ARICHAT: Richmond municipal councillors have finally passed their 2017-18 municipal budget, six weeks after a series of false starts resulted in a defeat for the county’s fiscal plan at the municipality’s annual general meeting in early July.

Councillors attending a special council meeting on August 16 at the Richmond Municipal Building in Arichat voted in favour of a budget that will retain the same tax rates from the 2016-17 fiscal year. As a result, the residential rate will remain at 80 cents per $100 of assessment, while the commercial rate holds steady at $2.80 per $100 of assessment.

The new approach to Richmond’s tax rates is a reversal from the tax reductions Warden Brian Marchand had hoped to launch at the July 4 council meeting, which saw councillor Gilbert Boucher fail to find a seconder for a motion implementing a three-cent cut in each of the residential and commercial tax rates, resulting in its immediate defeat.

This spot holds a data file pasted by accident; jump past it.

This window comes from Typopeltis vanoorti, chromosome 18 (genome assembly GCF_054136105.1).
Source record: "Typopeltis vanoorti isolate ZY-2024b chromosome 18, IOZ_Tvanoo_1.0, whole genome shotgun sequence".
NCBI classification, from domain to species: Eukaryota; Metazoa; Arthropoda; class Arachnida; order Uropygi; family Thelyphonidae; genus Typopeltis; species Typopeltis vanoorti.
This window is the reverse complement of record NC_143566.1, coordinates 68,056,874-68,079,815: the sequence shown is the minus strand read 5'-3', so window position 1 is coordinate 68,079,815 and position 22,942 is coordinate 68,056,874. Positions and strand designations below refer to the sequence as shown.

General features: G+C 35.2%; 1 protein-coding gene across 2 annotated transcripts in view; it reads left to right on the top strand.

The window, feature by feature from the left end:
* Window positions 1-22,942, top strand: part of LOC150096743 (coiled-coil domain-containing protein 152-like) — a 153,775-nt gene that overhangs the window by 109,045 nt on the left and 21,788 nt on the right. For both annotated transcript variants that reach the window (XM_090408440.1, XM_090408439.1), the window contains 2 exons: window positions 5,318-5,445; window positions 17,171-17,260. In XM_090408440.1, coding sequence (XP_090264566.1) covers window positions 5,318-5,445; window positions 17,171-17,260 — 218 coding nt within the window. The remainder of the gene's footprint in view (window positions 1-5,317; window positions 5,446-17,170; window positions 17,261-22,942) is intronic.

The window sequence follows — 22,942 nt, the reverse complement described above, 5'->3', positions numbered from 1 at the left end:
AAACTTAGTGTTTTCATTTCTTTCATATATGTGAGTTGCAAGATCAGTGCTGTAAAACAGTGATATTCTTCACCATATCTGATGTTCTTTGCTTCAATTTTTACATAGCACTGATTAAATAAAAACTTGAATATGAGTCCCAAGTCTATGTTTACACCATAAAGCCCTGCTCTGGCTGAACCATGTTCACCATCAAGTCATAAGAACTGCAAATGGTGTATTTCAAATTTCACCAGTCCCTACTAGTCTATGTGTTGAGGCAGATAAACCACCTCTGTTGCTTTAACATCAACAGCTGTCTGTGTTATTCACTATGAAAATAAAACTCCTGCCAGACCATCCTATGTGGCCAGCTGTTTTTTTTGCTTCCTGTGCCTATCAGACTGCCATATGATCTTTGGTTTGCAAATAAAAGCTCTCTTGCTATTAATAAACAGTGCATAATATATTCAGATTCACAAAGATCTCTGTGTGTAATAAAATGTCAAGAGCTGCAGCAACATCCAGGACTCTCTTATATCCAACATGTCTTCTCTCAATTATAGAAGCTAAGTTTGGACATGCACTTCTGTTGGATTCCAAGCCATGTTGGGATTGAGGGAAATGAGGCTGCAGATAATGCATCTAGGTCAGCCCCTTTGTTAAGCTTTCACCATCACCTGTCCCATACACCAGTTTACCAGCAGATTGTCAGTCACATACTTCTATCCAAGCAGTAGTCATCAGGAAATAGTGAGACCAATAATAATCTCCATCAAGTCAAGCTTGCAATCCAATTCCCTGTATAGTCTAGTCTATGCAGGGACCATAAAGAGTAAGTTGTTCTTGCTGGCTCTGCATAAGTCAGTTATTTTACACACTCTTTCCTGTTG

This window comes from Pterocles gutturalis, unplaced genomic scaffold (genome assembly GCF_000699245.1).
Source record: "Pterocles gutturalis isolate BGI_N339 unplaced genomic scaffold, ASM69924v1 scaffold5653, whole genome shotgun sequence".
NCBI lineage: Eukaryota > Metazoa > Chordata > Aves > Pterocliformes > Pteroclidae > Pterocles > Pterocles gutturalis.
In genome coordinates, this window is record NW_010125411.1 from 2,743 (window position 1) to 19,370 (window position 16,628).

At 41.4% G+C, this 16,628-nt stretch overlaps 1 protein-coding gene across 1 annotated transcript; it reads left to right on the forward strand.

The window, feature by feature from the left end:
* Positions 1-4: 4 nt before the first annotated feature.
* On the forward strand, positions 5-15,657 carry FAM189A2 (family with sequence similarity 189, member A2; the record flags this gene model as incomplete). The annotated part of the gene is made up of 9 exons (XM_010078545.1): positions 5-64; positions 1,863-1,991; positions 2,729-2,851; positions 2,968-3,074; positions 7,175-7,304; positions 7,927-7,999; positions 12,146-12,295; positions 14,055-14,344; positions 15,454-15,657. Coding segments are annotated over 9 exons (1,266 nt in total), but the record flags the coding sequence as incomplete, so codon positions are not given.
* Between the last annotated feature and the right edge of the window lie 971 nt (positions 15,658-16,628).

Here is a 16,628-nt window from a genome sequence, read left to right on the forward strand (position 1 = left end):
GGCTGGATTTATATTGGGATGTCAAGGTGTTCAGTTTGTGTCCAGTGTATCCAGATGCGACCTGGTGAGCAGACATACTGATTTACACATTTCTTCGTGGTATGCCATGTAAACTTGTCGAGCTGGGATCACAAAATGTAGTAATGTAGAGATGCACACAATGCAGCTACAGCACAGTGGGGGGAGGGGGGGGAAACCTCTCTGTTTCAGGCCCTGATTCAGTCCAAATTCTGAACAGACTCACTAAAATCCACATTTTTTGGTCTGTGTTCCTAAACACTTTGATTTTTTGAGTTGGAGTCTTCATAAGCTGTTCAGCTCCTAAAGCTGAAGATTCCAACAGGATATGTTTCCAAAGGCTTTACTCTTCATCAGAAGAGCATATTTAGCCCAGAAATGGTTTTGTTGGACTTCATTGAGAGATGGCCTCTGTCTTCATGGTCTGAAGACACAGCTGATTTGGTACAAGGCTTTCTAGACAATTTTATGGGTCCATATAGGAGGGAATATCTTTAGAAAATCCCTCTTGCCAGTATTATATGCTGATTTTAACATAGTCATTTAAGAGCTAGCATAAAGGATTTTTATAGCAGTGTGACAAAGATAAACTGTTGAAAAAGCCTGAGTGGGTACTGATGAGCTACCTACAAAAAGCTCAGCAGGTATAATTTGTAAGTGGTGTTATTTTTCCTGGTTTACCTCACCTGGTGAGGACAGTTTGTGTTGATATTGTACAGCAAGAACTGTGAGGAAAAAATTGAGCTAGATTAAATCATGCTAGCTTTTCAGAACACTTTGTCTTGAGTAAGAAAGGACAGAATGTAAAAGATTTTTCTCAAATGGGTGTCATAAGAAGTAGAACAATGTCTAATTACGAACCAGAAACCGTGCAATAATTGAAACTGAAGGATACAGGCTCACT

Later in the same meeting, prior to the arrival of councillor James Goyetche, a vote on the budget itself resulted in a 2-2 tie, which renders a motion defeated according to the rules set out in Nova Scotia’s Municipal Government Act. This budget document, prepared by the county’s Director of Finance, Jason Martell, proposed the same residential and commercial and tax rates levied in Richmond County during the previous fiscal year.

In the meantime, according to interim Chief Administrative Officer (CAO) Louis Digout, the new budget document allocates the same distribution of funds as its early-July predecessor, including the monies to be distributed to successful recipients of municipal grants.

“Council had discussed about perhaps doing a little more vetting of the [grant] applications as they came in, but essentially, the process hasn’t changed – you make application, it’s reviewed by staff, and considered and decided on by council,” Digout explained.

Municipal spending decisions included in the newly-approved budget document include an increase in Richmond’s annual contribution to Strait Area Transit (SAT) from $45,000 to $100,000, a payment of $10,000 to the fundraising campaign launched last fall by the St. Martha’s Hospital Foundation, and $5,000 to each of the Strait-Richmond Health Care Foundation and the St. Anne’s Community and Nursing Care Centre Auxiliary Foundation.